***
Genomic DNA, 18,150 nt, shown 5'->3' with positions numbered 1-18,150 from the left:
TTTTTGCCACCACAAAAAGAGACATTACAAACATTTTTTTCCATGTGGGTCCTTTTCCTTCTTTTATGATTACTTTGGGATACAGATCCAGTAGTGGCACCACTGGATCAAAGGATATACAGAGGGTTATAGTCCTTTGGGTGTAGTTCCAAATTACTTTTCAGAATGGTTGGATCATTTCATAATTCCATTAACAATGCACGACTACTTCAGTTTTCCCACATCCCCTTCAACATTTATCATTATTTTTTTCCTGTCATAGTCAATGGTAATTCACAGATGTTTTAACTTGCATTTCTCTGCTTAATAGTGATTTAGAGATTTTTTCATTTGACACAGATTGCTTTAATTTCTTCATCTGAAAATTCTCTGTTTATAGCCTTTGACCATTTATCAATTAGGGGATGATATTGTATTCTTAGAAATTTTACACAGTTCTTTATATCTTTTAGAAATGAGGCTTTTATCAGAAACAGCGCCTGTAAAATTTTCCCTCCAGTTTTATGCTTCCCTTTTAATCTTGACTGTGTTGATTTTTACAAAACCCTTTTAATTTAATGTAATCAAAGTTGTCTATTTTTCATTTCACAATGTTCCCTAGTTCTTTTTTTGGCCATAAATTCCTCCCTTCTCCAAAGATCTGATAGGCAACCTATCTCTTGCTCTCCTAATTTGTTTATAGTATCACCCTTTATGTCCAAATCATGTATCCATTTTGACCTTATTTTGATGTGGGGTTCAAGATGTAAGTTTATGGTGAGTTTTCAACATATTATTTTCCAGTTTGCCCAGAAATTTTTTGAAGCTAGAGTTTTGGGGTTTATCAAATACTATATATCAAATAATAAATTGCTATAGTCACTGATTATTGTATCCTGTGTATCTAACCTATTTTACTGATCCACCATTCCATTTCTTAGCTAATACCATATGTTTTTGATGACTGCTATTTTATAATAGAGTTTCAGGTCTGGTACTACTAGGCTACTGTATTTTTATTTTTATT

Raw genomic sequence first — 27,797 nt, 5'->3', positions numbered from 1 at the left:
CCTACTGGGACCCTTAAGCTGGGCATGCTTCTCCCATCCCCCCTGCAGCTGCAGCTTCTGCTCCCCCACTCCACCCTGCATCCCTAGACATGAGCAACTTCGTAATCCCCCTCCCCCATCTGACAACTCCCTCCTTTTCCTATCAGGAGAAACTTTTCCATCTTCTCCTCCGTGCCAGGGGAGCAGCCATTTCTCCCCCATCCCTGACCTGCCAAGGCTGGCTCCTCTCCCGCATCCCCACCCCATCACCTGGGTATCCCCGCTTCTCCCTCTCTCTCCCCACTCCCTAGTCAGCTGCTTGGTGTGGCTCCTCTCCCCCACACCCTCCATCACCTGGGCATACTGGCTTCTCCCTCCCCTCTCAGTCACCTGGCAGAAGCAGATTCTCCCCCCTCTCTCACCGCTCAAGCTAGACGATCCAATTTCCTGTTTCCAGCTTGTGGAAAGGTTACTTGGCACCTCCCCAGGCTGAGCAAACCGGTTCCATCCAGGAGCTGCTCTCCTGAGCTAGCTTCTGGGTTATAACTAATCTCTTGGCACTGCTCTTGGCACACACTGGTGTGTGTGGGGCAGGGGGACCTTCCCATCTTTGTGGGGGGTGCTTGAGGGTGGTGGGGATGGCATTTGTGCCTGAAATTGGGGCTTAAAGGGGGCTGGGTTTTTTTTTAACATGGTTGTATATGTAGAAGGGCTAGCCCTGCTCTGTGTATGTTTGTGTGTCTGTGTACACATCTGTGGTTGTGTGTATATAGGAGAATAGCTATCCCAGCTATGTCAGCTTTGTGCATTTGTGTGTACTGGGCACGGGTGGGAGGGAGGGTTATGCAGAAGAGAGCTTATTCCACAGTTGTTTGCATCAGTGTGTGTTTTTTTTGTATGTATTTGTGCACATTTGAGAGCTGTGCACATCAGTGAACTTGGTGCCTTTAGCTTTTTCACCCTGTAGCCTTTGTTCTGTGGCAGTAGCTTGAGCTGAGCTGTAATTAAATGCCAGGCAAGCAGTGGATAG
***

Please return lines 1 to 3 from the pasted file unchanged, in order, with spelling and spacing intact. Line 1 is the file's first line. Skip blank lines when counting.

Genomic DNA, 18,150 nt, shown 5'->3' with positions numbered 1-18,150 from the left:
TTTTTGCCACCACAAAAAGAGACATTACAAACATTTTTTTCCATGTGGGTCCTTTTCCTTCTTTTATGATTACTTTGGGATACAGATCCAGTAGTGGCACCACTGGATCAAAGGATATACAGAGGGTTATAGTCCTTTGGGTGTAGTTCCAAATTACTTTTCAGAATGGTTGGATCATTTCATAATTCCATTAACAATGCACGACTACTTCAGTTTTCCCACATCCCCTTCAACATTTATCATTATTTTTTTCCTGTCATAGTCAATGGTAATTCACAGATGTTTTAACTTGCATTTCTCTGCTTAATAGTGATTTAGAGATTTTTTCATTTGACACAGATTGCTTTAATTTCTTCATCTGAAAATTCTCTGTTTATAGCCTTTGACCATTTATCAATTAGGGGATGATATTGTATTCTTAGAAATTTTACACAGTTCTTTATATCTTTTAGAAATGAGGCTTTTATCAGAAACAGCGCCTGTAAAATTTTCCCTCCAGTTTTATGCTTCCCTTTTAATCTTGACTGTGTTGATTTTTACAAAACCCTTTTAATTTAATGTAATCAAAGTTGTCTATTTTTCATTTCACAATGTTCCCTAGTTCTTTTTTTGGCCATAAATTCCTCCCTTCTCCAAAGATCTGATAGGCAACCTATCTCTTGCTCTCCTAATTTGTTTATAGTATCACCCTTTATGTCCAAATCATGTATCCATTTTGACCTTATTTTGATGTGGGGTTCAAGATGTAAGTTTATGGTGAGTTTTCAACATATTATTTTCCAGTTTGCCCAGAAATTTTTTGAAGCTAGAGTTTTGGGGTTTATCAAATACTATATATCAAATAATAAATTGCTATAGTCACTGATTATTGTATCCTGTGTATCTAACCTATTTTACTGATCCACCATTCCATTTCTTAGCTAATACCATATGTTTTTGATGACTGCTATTTTATAATAGAGTTTCAGGTCTGGTACTACTAGGCTACTGTATTTTTATTTTTATT

Raw genomic sequence first — 27,797 nt, 5'->3', positions numbered from 1 at the left: